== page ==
The Reunification Palace is however one place where time has stood still.  In itself a result of the strife in Vietnam after WWII, the Palace was completed in 1966 after the previous Presidential Palace (the Independence Palace) was bombed and partially destroyed by two pilots who rebelled and bombed the Palace instead of the Viet Cong.  The Palace was too badly damaged to be repaired and was instead rebuilt.  However, it did not last long as the seat of power.  On 30 Apr 1975, North Vietnamese tanks rolled through the main gates of the Palace, culminating in  the dramatic "handover" of power to the North Vietnamese government.

Mahjong, anyone?
Today, the Palace remains more or less untouched from these last days.  The upper floors contain the formal reception rooms and meeting areas, including an auditorium and the Cabinet meeting room.  On the top floor, however, things get a little more interesting with the addition of a mini cinema and a gambling room.  The mahjong table is still on display.  

But what makes the Palace truly interesting is the basement, fitted out with the communications equipment and maps required for the President to keep a handle on the progress of the war.  The mood is sombre, and heavy.  A place and a government which history has left in the dust; events have moved elsewhere and the palace remains today as a museum and tourist attraction.  

A small exhibition in the basement of the Palace gives a brief pictorial history of Vietnam in the 1960s to recent days.  The events leading up to the war, the protests against the previous government are all covered.  There are still some hardware around to be seen - a helicopter rests on the helipad; replicas of the tanks which went through the gates of the Palace sit near the exit.

But the Reunification Palace as a whole is a calm and serene looking building.  No longer a seat of power, it is now a memorial to moment in time where the fate of Vietnam was decided.  Hopefully, its days of turmoil and strife, of bitter battles and last stands, are finally over.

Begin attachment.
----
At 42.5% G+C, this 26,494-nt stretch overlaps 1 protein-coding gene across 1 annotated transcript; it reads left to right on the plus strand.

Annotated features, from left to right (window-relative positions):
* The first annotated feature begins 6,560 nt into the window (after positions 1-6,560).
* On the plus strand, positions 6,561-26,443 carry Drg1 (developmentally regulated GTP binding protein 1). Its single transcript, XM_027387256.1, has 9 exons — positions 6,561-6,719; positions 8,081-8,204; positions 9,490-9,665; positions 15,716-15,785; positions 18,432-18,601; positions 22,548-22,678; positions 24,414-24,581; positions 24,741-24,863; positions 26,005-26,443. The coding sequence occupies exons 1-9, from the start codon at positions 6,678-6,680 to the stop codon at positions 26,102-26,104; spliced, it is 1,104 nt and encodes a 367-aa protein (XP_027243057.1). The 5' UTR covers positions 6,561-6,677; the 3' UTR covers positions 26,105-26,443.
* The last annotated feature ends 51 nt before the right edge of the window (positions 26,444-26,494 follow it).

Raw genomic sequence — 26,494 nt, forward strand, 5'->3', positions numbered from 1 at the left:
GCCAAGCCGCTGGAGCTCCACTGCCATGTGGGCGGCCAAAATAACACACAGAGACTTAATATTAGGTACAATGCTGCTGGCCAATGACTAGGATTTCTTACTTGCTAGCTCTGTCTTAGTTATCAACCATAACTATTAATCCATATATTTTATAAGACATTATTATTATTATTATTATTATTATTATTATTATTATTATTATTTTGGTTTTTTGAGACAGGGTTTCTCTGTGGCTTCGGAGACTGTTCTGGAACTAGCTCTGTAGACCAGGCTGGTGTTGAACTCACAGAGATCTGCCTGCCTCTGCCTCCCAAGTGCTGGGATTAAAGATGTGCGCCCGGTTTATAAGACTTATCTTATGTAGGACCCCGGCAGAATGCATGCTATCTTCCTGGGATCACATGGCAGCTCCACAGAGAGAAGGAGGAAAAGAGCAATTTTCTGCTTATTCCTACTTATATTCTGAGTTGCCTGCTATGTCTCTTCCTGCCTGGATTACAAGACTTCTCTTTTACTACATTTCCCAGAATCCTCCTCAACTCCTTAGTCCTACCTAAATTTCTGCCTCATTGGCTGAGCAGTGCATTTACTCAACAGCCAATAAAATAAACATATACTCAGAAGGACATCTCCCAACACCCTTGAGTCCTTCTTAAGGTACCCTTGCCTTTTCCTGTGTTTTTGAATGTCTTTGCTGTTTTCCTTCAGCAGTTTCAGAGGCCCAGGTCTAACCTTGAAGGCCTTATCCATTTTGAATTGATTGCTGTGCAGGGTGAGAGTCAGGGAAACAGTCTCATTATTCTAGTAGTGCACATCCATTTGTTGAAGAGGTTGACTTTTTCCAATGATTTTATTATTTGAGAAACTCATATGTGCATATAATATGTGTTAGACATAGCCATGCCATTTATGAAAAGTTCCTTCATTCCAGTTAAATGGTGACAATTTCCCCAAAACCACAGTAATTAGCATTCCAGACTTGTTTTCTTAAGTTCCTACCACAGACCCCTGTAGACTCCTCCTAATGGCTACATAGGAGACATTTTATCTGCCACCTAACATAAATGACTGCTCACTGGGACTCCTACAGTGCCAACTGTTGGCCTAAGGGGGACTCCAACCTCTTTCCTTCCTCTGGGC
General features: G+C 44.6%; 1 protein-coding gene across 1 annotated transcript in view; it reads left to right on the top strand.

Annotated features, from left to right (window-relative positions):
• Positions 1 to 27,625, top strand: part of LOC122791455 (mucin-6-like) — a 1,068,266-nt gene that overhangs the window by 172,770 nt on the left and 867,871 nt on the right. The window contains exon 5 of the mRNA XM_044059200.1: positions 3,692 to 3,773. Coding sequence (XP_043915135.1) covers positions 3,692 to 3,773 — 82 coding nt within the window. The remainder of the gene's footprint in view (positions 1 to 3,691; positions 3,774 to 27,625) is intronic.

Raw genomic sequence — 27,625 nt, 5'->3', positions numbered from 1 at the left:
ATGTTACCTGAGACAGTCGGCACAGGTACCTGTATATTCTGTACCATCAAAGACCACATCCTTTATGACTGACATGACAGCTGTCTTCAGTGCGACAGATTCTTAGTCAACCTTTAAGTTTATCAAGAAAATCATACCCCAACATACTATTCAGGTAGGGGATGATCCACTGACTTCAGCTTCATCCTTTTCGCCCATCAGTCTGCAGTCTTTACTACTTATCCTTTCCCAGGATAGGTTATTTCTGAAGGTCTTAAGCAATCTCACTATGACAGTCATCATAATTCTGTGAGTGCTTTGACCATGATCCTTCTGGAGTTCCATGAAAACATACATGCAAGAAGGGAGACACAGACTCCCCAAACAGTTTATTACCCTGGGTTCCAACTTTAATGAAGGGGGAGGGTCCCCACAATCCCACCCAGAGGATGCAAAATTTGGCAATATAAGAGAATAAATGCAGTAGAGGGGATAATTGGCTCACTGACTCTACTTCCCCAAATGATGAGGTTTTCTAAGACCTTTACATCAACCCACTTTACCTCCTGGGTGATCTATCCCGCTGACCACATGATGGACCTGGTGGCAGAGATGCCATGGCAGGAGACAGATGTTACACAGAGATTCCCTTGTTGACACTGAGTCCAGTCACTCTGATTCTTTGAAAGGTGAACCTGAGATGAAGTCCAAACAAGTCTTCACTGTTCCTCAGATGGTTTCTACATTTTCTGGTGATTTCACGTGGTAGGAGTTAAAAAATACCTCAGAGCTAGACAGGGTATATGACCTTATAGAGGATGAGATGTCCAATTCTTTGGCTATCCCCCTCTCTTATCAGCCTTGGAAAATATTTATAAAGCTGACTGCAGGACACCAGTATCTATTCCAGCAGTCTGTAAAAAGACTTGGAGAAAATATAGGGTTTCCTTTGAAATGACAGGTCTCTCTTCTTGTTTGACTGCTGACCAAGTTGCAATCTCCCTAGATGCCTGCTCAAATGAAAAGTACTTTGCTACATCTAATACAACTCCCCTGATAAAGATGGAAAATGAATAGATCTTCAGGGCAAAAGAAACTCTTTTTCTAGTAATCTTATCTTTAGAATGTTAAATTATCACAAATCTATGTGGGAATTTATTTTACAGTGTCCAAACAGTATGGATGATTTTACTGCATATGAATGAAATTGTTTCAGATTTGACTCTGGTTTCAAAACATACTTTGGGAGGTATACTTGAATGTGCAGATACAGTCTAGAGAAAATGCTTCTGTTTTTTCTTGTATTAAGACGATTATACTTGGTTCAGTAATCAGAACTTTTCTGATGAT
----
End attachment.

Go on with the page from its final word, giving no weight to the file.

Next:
Reunification Palace

More photos here.

Saturday, June 15, 2013

Re-visiting Vietnam's Tumultuous Past : Cu Chi Tunnels

The decades following WWII were tumultuous ones for South East Asia.  It was a time when the colonial powers - the British, French and Dutch - were slowly withdrawing from their colonies in South East Asia.  A time when Communism found fertile ground amidst a people who were fired with a new nationalism, and a burning desire  for Independence.  We were fortunate in Singapore and Malaysia, where the new democracies were able to withstand the Communist threat.  But the countries of IndoChina - Vietnam, Cambodia, and Laos, went through many  years of turmoil, war, and hardship.  The legacy of the Vietnam War was not so apparent in Hanoi, or Danang/Hoi Ann - the only other places in Vietnam I had been to previously - but here in Ho Chi Minh City, the memories and reminders of the War are still very much all around.  We visited both the Reunification Palace, and the Cu Chi Tunnels - both must see sights for visitors to HCM City.

Emerging from the tunnel
We went to Cu Chi Tunnels in a small tour group, comprising a British family (of three), a solitary Brit and three male Aussies. I did think that it would be a leetle awkward if there was an American tourist on this particular tour!  Our guide, Son, was a young man at the time of the pivotal events which led to the successful capture of Saigon by the North Vietnamese forces and the reunification of Vietnam.  Now 62 years old, Son gave an authoritative tour of the tunnel system, and of how the tunnels were used.  He punctuated his narrative with warnings of potential dangers facing unwary tourists and reminded us that our task was to follow him, as he certainly would not be following us.